Thursday, March 13, 2008

I'm in love with a transvestite

Just yesterday, Tracy Lynn turned me on to this man. He is hysterical, and I can't seem to get enough. Never heard the eff bomb dropped go gently, like drops of filthy rain. Ah, Eddie, I might be late to your party (which, to all indications seems to have been going on for lo these 15 years or more), but because nobody's seemed to have yelled "last call" I'm in for a drink or two from your well of outrageous benevolence.

In a similar vein -

I have a great love for musicals. I adore show tunes. Mom and Dad used to play soundtracks from Broadway musicals while we ate dinner. Coming from NYC as they did, this didn't seem to be quite as odd as one might otherwise think it to be. Really. Only city folk could do that without other folks talking out the corners of their mouths about them, don't you think?
"Billy Bob? Them new folks up the holler am playin' all manner of show tunes at dinnertime. They've got KIDs and all. Ain't it shockin'?"
"Oh Lurlene, they're from the city."
"Then it's all right, I reckon?"

Show tunes didn't RULE our prandial moments - We also listened to classical music! I'm pretty sure that my Mom still has those thick vinyl records someplace in a box in her basement. Those things seemed perfectly indestructible, and yet they were handled with the utmost care. There was a blue label on them with some representation of an orchestra on them, and the composer's names were in silver lettering.

Tschaikovsky. Dvorak. Brahms. Mozart. Creators of lovely music, but not a whole lot of it could you hum to or belt out in the shower, unlike the show tunes. My mother was a dead singin' ringer for Ethel Merman, and used to regale us her impersonation thereof, head thrown back, mouth all twisted up in what I later recognized as a very Ethelesque sneer - we kids though it was hilarious. Mom was (and I presume still is) a very good singer, but when she did Ethel she seemed to become the actress she hardly ever was. It was fun to watch.

When I was 16 or so I saw "A Chorus Line" for the first time on stage. When I left the theater I wanted to BE an actress, a dancer, a singer. I wanted to be up there an stage, stomping the boards, high-kicking and wailing out songs that told of stress, strife, love, loss, success, failure. I wanted so very desperately to EMOTE that my feet hardly touched the red-carpeted floor.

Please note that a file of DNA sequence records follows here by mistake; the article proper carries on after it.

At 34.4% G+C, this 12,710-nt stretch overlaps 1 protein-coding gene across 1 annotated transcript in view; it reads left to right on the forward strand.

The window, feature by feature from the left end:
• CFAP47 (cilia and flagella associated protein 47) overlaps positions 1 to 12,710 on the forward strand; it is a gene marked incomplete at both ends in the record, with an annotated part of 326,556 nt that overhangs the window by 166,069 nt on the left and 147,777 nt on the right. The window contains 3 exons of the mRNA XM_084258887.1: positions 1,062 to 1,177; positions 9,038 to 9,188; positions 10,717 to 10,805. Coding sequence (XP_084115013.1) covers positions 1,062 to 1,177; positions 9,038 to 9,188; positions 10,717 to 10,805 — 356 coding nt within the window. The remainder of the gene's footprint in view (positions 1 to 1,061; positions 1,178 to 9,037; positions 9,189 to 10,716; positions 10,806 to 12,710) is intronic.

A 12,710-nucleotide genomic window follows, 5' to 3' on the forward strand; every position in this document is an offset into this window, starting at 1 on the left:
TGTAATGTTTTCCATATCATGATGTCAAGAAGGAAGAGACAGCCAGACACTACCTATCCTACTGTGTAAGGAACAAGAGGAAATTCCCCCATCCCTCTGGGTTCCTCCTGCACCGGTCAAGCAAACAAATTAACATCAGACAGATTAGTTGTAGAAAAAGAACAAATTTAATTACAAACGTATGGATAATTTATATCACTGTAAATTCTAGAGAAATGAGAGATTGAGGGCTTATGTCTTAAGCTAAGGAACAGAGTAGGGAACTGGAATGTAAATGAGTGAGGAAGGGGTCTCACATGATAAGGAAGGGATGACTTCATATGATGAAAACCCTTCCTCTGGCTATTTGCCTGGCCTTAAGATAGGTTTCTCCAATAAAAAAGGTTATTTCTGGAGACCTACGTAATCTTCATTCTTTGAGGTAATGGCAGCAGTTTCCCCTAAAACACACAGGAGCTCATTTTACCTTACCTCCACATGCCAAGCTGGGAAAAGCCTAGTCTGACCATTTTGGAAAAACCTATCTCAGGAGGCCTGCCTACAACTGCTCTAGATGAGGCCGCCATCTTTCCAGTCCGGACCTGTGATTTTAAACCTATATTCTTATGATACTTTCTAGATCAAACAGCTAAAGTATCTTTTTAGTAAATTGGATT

Musicals do that to me. They turn me from the normally fairly taciturn person I am into someone who bubbles over with raw energy, who is willing to embarrass herself to get what she wants, who is willing to get out there and ENTERTAIN for the love of God, to make 'em laugh, to put a smile on people's faces, to touch their hearts, to make them gasp in astonishment at my glorious talents.

Except.... pretty quickly the reality creeps back in.

Point 1 in fact: I am not coordinated enough to be a dancer. Never was really, and even though at one point I could so the splits and put my feet behind my head, flexibility does not equal coordination, and I'm sure one pirouette would send me crashing to the floor.

Musical comedy, then?

Point 2 in fact: I am far too bound by my own body to put it all OUT there, to really give it the 110% it takes to bring an audience IN while living so large that the role being played fills the room. The stolid German peasant part of me holds back, which, as it so happens, is why I didn't make the 8th grade musical....I couldn't smile wide enough or appear happy enough. The director of that show had a bit of a chat with me, as I recall, and after he told me to smile, to be happy, I told him "but I'm NOT," to which he replied something like "if you can't fake it, you won't make it."

Man, it sucks to be 14 and to already be an anguished artiste.

Sooo, musical comedy - also out.

Point in fact #3: Straight acting isn't my "thing" (see the body-bound issue above, as well as the whole 'emoting' thing, which is rather a crippling issue to have if one wants to be an actor), though the three summers I spent as a puppeteer were fun. Maybe hiding behind a curtain and being goofy is apparently the venue for me. Also radio - that was fun too. No high kicking required for either job; a huge plus.

So, while it appears as though my desires and my reality are diametrically opposed, to this day if I hear a great show tune or see a musical, I get a sudden rush of "OMG." The people who put themselves out there, who struggle to achieve their moments of fame, are braver than I will ever be. My hat is off to them.

And Eddie? If you want my hat? Come and get it darlin'. It would probably look better on you anyhow. Rawr!


Hey - what's YOUR secret dream? Any shadow-divas out there? Any hidden heroes?

Spill them beans in the comments, won't you? And have a great day.

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